Amie Witton-Wallace

Global Communications Director at Ivy Park

Amie Witton-Wallace is the woman in the know. An intrinsic part of the McQueen team in it’s early days, Amie is now heading up the Communications on a Global scale for Beyoncé’s wave-making athleisure brand, Ivy Park as well as consulting for several other luxury businesses including men’s grooming business, Beast and gender fluid lounge and lingerie brand, LGLB.

What are you doing at the moment?

I’m Global Communications Director for a new joint venture between Sir Philip Green and Beyoncé, an athleisure brand that launched in 2016.

How did your career start?

I studied Fashion Marketing at Newcastle because I didn't want to do pure design or pure business. I had a third year out and I did lots of internships but my main one was at Alexander McQueen.

I started helping with the show when the company was really small and owned just by him, we were based in a basement in Hoxton Square. Myself, Sarah Burton, Katy England and a few more - it was a tiny team.

After I graduated he offered me a job as Press Assistant and I was promoted at 24 to Global Communications Director. I was there for 12 years in total.

Is that what you always wanted to do?

I grew up in the Home Counties and I was obsessed with magazines because it was the only portal into fashion and this amazing world. Vogue, The Face, i-D.… I got a Saturday job at 13 working in a tea shop with all the Sykes sisters just so I could buy them.

As in the Sykes sisters?

Yes Alice, Lucy, Plum. Alice and I did all the work because we were the younger ones and the others sat on the worktops talking about clothes, fabrics, make-up. I didn’t care because I loved listening to them! I was completely obsessed with them as the cool older girls.

They were so exotic to me, so authentic and so bohemian. They lived in a big coast house and were the real deal. They're still the same! Such an amazing family, so bright, really articulate. I just thought oh my God I want some of that.

Can you see the impact that your degree has had on your career?

At one time I didn’t. I felt like I had sorted my own internship out, I had gone out there and done it on my own. But actually having gone to university with that structure and learning how to write Marketing strategies in order to understand the market – I’m still using those skills now. And actually it took me about 15 years to think, yes – that was really useful. But before I thought I knew it all of course.

Do you think if you could go back and do it all again that there is anything you would do differently?

I always wish I’d learnt a language, because I think if you have a language, you really go to the top of the pile for employers. I even felt like that at university – I remember going to the head of the course and saying ‘I don't care about Maths. Can we learn French? Or even Italian? Can we learn something useful?’ And it just never happened, but I think if you can do that, then do it. Arm yourself, make a tool kit for yourself as early as you can. And don't just go with what they tell you, I probably should have done it myself but I was too busy knowing it all.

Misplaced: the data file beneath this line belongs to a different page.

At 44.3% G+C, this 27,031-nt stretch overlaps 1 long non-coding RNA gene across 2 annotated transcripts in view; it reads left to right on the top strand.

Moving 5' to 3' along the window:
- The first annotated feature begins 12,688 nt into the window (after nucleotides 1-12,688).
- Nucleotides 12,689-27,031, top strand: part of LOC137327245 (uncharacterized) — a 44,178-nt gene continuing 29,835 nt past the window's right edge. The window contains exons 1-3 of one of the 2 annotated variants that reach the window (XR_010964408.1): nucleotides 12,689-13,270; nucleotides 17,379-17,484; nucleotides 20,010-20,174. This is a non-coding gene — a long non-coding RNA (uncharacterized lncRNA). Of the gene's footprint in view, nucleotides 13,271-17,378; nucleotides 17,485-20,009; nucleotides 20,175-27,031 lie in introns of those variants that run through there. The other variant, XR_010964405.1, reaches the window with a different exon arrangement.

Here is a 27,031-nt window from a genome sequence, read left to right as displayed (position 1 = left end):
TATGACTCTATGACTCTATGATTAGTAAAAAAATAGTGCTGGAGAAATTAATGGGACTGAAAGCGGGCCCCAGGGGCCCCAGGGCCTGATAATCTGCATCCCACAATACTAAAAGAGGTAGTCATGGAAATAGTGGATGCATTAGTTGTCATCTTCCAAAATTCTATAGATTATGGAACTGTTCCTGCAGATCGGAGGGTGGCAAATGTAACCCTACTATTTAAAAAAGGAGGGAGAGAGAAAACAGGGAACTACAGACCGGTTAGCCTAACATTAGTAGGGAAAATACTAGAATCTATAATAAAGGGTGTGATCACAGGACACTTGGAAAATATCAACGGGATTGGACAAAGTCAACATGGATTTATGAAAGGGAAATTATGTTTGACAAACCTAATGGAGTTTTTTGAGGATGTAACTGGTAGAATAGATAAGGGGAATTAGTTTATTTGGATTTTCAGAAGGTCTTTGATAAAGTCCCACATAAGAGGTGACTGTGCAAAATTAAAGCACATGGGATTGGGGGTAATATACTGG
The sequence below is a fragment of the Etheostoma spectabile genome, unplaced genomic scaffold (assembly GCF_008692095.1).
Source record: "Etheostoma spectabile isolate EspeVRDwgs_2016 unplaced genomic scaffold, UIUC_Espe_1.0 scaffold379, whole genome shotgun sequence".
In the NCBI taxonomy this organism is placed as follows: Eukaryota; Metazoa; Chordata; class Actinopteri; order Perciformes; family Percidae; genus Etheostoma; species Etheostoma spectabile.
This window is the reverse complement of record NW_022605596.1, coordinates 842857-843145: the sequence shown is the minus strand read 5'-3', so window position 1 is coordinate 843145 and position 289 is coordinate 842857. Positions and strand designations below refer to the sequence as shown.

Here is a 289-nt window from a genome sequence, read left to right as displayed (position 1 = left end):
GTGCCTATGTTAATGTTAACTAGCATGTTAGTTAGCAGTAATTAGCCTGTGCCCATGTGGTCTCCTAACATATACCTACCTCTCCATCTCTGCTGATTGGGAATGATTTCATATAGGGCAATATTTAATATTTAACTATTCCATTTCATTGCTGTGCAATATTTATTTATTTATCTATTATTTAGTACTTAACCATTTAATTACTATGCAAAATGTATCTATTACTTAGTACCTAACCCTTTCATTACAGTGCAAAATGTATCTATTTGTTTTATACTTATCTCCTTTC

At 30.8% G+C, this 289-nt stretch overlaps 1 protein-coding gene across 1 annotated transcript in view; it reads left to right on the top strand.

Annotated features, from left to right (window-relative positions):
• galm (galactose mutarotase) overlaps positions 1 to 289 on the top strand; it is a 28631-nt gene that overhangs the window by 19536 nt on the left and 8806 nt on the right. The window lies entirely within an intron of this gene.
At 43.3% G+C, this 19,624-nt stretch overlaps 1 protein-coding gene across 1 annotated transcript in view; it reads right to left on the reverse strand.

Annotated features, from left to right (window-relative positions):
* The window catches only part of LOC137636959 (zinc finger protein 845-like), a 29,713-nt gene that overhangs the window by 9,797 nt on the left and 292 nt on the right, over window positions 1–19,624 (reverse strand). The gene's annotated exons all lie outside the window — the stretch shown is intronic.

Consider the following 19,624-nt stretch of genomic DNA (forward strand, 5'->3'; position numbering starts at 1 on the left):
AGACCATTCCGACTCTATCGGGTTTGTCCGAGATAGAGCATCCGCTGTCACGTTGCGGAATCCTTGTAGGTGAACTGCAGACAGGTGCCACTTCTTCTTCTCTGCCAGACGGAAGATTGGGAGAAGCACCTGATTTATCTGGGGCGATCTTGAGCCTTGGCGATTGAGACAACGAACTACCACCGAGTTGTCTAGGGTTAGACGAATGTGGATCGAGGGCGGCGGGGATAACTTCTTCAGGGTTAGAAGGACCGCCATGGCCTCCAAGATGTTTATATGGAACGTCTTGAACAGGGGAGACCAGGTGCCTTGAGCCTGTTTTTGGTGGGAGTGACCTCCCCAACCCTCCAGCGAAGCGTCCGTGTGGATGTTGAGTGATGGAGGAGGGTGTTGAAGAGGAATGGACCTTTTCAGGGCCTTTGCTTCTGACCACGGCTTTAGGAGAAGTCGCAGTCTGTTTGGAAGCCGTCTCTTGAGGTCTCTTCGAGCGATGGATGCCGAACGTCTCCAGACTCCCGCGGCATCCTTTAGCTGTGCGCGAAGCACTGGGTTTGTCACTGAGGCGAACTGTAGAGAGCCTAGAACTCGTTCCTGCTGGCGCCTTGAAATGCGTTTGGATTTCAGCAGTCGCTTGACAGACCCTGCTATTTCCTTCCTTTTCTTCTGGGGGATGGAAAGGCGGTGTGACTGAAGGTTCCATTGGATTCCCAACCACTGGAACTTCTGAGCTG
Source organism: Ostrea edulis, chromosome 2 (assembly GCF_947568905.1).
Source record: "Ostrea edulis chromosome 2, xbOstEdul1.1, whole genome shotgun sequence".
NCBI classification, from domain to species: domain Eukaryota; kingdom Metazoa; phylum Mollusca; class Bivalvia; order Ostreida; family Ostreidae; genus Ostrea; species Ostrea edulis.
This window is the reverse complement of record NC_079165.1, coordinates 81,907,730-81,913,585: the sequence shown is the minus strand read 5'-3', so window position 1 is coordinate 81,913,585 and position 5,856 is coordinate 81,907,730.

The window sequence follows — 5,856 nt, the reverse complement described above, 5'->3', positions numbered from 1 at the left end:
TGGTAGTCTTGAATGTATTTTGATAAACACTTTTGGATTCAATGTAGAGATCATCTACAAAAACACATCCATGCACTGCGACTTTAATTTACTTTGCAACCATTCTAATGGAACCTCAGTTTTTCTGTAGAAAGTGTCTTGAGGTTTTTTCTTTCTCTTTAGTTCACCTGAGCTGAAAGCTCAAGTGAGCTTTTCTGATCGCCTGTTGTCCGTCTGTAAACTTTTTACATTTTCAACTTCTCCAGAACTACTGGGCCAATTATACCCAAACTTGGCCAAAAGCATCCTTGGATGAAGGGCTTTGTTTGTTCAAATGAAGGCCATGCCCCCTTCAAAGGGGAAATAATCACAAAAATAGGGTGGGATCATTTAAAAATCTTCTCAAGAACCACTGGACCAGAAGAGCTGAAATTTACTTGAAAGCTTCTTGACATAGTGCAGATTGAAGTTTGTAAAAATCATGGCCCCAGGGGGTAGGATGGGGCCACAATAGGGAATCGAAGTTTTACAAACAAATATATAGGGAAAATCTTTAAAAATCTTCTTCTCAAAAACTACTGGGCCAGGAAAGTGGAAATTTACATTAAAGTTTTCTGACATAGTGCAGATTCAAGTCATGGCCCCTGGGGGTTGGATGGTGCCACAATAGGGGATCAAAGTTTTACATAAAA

What do you find most rewarding about your role?

Being around amazing people. Looking around and realising there are some incredibly inspirational people in the room. I’m very open to learning new things. I don't have an ego about it. I’m not going to sit there and fight my corner about something if I don't know anything about it. I think there’s something in having the ability to listen.

Did you have any one person growing up that you looked up to as inspiration?

I had an amazing English teacher that taught me how to order my thoughts, be composed in writing and enjoy words. She always said to take a little notebook around and when you see a new word, write it in there. Which I thought was really amazing and I did it for a long time. I thought she was so clever. I think it’s important for young girls to be inspired by intellect rather than beauty at that age.

Do you think you’ve become more conscious in recent years about how you communicate to women?

Definitely. And communicating in a really genuine way, not just getting on a bandwagon to sell products. Never underestimate woman's intelligence, it’s the world’s most powerful secret weapon. They might not be buying that £5,000 jacket but they are still very intelligent. Perhaps even more so.

How do you disconnect?

Going on holiday and planning a holiday whilst I am on holiday! If you can afford to take time off and travel it enriches your life beyond anything and I truly believe the biggest luxury that anyone has these days is time.

What are your thoughts on the fashion industry achieving a good work-life balance?

At the end of each day, write yourself a list for the next morning and get at least half of it done by half past ten because you’re your most productive then; you’re never going to do your best work at four in the afternoon. But if you want to work in fashion – you’ve also got to be prepared to stay late and manage your time in a completely different way. Though there needs to be a better trust in terms of flexible working.

If you could give your former self one piece of advice…

Ignore the girls that make you feel square because they are now at home with eight kids, stuffing their faces, and watching daytime TV. Also if somebody angers you in a work scenario, never respond that day. Always sleep on it because your first answer is never going to be your best answer.

How would you summarise your job in three words?

Very exciting, structured but also unstructured and exhilarating. Oh that’s four, well... I always like to push it a bit.